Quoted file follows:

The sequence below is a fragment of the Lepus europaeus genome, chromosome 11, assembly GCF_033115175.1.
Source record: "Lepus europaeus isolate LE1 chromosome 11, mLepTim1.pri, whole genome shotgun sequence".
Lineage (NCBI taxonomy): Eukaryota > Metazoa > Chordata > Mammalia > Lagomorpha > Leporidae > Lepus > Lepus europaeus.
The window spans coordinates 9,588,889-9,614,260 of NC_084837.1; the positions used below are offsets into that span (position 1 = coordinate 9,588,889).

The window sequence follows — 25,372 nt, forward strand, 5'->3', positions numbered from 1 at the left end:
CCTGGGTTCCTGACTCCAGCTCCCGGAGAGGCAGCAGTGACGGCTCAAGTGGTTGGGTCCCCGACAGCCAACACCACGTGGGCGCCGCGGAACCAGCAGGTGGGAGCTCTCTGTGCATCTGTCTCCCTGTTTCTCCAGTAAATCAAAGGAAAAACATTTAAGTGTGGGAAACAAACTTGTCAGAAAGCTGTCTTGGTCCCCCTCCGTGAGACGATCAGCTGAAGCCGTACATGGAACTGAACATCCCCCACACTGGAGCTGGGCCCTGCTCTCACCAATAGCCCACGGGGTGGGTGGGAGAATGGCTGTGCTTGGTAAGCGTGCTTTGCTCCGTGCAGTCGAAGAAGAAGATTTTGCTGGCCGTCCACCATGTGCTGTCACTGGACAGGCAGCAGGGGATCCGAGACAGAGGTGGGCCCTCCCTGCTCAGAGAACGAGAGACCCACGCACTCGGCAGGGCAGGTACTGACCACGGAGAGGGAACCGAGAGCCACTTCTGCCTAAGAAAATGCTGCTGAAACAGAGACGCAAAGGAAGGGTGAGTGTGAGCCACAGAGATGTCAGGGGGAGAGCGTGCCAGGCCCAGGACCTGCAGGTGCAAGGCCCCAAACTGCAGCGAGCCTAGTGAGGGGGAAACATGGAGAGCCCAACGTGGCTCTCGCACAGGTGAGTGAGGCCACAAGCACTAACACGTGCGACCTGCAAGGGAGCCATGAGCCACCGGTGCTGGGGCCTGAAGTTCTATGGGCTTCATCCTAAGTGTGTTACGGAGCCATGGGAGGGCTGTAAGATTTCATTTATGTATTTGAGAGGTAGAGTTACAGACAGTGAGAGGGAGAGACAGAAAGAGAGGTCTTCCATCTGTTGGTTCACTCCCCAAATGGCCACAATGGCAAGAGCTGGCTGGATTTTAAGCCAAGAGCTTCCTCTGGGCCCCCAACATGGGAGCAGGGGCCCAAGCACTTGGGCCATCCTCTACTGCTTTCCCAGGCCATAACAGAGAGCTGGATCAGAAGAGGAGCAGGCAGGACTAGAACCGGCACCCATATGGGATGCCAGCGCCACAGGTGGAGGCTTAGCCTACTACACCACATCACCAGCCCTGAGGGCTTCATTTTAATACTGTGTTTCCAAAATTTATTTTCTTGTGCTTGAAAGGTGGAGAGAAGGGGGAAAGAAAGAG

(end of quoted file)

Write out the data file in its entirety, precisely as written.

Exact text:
The sequence below is a fragment of the Lepus europaeus genome, chromosome 11, assembly GCF_033115175.1.
Source record: "Lepus europaeus isolate LE1 chromosome 11, mLepTim1.pri, whole genome shotgun sequence".
Lineage (NCBI taxonomy): Eukaryota > Metazoa > Chordata > Mammalia > Lagomorpha > Leporidae > Lepus > Lepus europaeus.
The window spans coordinates 9,588,889-9,614,260 of NC_084837.1; the positions used below are offsets into that span (position 1 = coordinate 9,588,889).

The window sequence follows — 25,372 nt, forward strand, 5'->3', positions numbered from 1 at the left end:
CCTGGGTTCCTGACTCCAGCTCCCGGAGAGGCAGCAGTGACGGCTCAAGTGGTTGGGTCCCCGACAGCCAACACCACGTGGGCGCCGCGGAACCAGCAGGTGGGAGCTCTCTGTGCATCTGTCTCCCTGTTTCTCCAGTAAATCAAAGGAAAAACATTTAAGTGTGGGAAACAAACTTGTCAGAAAGCTGTCTTGGTCCCCCTCCGTGAGACGATCAGCTGAAGCCGTACATGGAACTGAACATCCCCCACACTGGAGCTGGGCCCTGCTCTCACCAATAGCCCACGGGGTGGGTGGGAGAATGGCTGTGCTTGGTAAGCGTGCTTTGCTCCGTGCAGTCGAAGAAGAAGATTTTGCTGGCCGTCCACCATGTGCTGTCACTGGACAGGCAGCAGGGGATCCGAGACAGAGGTGGGCCCTCCCTGCTCAGAGAACGAGAGACCCACGCACTCGGCAGGGCAGGTACTGACCACGGAGAGGGAACCGAGAGCCACTTCTGCCTAAGAAAATGCTGCTGAAACAGAGACGCAAAGGAAGGGTGAGTGTGAGCCACAGAGATGTCAGGGGGAGAGCGTGCCAGGCCCAGGACCTGCAGGTGCAAGGCCCCAAACTGCAGCGAGCCTAGTGAGGGGGAAACATGGAGAGCCCAACGTGGCTCTCGCACAGGTGAGTGAGGCCACAAGCACTAACACGTGCGACCTGCAAGGGAGCCATGAGCCACCGGTGCTGGGGCCTGAAGTTCTATGGGCTTCATCCTAAGTGTGTTACGGAGCCATGGGAGGGCTGTAAGATTTCATTTATGTATTTGAGAGGTAGAGTTACAGACAGTGAGAGGGAGAGACAGAAAGAGAGGTCTTCCATCTGTTGGTTCACTCCCCAAATGGCCACAATGGCAAGAGCTGGCTGGATTTTAAGCCAAGAGCTTCCTCTGGGCCCCCAACATGGGAGCAGGGGCCCAAGCACTTGGGCCATCCTCTACTGCTTTCCCAGGCCATAACAGAGAGCTGGATCAGAAGAGGAGCAGGCAGGACTAGAACCGGCACCCATATGGGATGCCAGCGCCACAGGTGGAGGCTTAGCCTACTACACCACATCACCAGCCCTGAGGGCTTCATTTTAATACTGTGTTTCCAAAATTTATTTTCTTGTGCTTGAAAGGTGGAGAGAAGGGGGAAAGAAAGAG